Biodiesel industry says RFS uncertainty a reason for lower 2014 production

Biodiesel industry says RFS uncertainty a reason for lower 2014 production

2014 biodiesel production drops from record levels noted in 2013; National Biodiesel Board says Renewable Fuel Standard has impact

Sluggish Renewable Fuel Volume announcements from Washington, D.C. are to blame in part for the lower biodiesel production numbers and shrinking consumption recorded by the U.S. EPA in 2014, the National Biodiesel Board said Thursday.

Related: EPA Official Unable to Share Release Date for 2014 RFS Final Volumes

EPA said total U.S. biodiesel consumption fell to 1.75 billion gallons for the year, down slightly from nearly 1.8 billion gallons in 2013. NBB suggested the downturn was due to both the lapsed $1-per-gallon biodiesel tax incentive at the beginning of 2014 and delayed RFS volume announcements.

Biodiesel stickers are displayed in the store at Dogpatch Biofuels on March 22, 2013 in San Francisco, California. (Photo by Justin Sullivan/Getty Images)

"These numbers reflect the consequences of policy inaction," Joe Jobe, CEO of NBB said in a released statement. The drop in production, he said, translates into lost jobs and limited economic activity, as well as a "lost opportunity" to reduce greenhouse gas emissions.

NBB says according to EPA figures, biodiesel reduces greenhouse gas emissions by 57% to 86% compared with petroleum diesel. The industry supports an estimated 60,000 jobs.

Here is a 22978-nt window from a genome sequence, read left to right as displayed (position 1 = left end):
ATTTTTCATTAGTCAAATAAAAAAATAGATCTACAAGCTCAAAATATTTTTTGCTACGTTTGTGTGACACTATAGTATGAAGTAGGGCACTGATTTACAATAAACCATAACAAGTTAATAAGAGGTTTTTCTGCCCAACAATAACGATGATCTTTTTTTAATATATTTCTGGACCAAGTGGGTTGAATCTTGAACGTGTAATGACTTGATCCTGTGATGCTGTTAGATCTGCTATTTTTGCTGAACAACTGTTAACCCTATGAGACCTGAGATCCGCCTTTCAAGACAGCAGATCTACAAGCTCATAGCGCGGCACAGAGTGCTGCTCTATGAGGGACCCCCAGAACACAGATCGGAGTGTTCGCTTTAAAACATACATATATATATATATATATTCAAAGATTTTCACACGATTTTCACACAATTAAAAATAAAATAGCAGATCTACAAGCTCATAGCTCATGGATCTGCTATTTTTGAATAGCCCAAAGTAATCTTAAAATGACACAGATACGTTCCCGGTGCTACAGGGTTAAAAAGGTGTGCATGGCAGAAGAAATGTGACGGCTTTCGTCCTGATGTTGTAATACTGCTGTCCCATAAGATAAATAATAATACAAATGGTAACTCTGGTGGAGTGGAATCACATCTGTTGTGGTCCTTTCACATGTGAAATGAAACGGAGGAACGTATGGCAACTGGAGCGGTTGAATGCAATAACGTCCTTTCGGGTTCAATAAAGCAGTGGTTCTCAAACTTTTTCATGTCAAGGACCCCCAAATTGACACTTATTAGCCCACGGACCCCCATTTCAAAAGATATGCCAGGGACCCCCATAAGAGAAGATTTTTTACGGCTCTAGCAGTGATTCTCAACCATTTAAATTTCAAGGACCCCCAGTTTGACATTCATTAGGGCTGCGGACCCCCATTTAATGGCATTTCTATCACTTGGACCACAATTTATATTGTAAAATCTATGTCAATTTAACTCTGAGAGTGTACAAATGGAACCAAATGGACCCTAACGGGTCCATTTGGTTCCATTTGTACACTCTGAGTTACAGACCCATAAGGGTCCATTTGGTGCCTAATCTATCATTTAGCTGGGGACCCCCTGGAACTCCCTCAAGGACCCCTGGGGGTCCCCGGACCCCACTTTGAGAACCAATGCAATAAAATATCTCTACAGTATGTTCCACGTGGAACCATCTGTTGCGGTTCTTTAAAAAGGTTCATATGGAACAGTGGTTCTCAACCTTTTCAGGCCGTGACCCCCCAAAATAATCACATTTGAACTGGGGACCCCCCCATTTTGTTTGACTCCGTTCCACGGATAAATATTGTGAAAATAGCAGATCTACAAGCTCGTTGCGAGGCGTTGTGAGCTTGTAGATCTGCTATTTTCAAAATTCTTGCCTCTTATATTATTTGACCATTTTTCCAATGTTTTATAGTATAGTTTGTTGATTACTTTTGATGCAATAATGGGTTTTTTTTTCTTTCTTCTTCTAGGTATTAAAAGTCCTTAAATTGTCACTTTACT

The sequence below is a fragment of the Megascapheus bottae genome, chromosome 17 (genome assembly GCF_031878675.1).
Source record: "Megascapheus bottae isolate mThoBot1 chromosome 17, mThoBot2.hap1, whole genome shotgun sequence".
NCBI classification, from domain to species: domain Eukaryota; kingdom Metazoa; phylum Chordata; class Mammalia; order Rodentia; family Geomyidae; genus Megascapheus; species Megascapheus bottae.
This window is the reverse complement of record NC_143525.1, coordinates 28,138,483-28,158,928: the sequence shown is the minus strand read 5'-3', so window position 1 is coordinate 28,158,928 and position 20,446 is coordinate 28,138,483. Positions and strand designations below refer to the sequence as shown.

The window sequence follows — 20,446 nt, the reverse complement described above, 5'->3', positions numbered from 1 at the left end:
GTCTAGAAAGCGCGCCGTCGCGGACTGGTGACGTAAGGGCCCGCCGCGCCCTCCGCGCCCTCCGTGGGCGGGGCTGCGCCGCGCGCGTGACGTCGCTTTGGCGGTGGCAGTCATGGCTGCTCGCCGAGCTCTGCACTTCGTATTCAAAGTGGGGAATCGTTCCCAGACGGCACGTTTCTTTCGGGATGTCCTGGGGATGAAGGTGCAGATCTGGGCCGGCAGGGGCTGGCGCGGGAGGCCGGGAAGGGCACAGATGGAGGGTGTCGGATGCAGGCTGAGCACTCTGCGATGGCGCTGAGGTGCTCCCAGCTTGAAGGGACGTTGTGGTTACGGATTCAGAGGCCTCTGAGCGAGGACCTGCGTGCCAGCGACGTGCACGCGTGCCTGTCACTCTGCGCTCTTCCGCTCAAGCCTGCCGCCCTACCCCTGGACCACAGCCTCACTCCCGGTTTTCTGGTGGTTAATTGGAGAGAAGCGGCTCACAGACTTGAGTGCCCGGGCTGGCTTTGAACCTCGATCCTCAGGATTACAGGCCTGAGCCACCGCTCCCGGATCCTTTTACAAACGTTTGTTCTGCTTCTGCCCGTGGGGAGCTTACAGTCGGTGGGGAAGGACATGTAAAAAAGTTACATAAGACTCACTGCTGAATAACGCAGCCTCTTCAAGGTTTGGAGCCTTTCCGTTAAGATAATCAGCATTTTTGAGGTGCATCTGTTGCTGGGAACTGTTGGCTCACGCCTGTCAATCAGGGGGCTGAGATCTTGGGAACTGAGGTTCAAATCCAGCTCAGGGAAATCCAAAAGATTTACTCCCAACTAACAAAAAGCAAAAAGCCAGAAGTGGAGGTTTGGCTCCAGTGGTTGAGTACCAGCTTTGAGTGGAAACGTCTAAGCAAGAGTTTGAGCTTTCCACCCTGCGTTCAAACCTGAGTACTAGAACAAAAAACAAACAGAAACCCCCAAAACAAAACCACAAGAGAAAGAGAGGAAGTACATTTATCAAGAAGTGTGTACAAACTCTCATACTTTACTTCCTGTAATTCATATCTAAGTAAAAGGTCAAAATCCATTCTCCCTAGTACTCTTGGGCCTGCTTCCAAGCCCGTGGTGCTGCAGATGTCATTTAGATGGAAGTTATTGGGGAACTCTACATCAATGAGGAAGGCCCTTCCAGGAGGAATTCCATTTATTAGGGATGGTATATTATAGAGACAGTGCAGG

2014 production volumes for the RFS, which were proposed near the end of 2013, have been withheld. According to the EPA, they will be released in 2015, though a specific date or month hasn't been released.

The continued uncertainty throughout the year left biodiesel producers to wonder what the next policy would look like, NBB says, although many biodiesel companies continued producing based on assurances from the Administration that RFS volumes would increase.


Jobe notes that the back-and-forth on the RFS has cost the industry businesses.

"Companies can operate on faith for only so long. We have already seen many producers close their doors, and many others are struggling to stay open as we enter a New Year with continued uncertainty," he said.

Related: EPA Delays RFS Decision Again; Fuel Group Intends to Sue

Jobe called the interruptions unnecessary. "This is an industry that should be growing, and that has proven it can expand with smart policies in place. Yet we have this paralysis in Washington. Biodiesel companies simply can't plan for growth or hire new people with the kind of uncertainty we have now.

"We are calling on the Obama Administration to get things back on track immediately by finalizing biodiesel RFS volumes that pave the way for stable growth in the coming years," Jobe said. "Additionally, we are urging Congress to reinstate the biodiesel tax incentive now instead of procrastinating until the final days of the session."

News source: NBB

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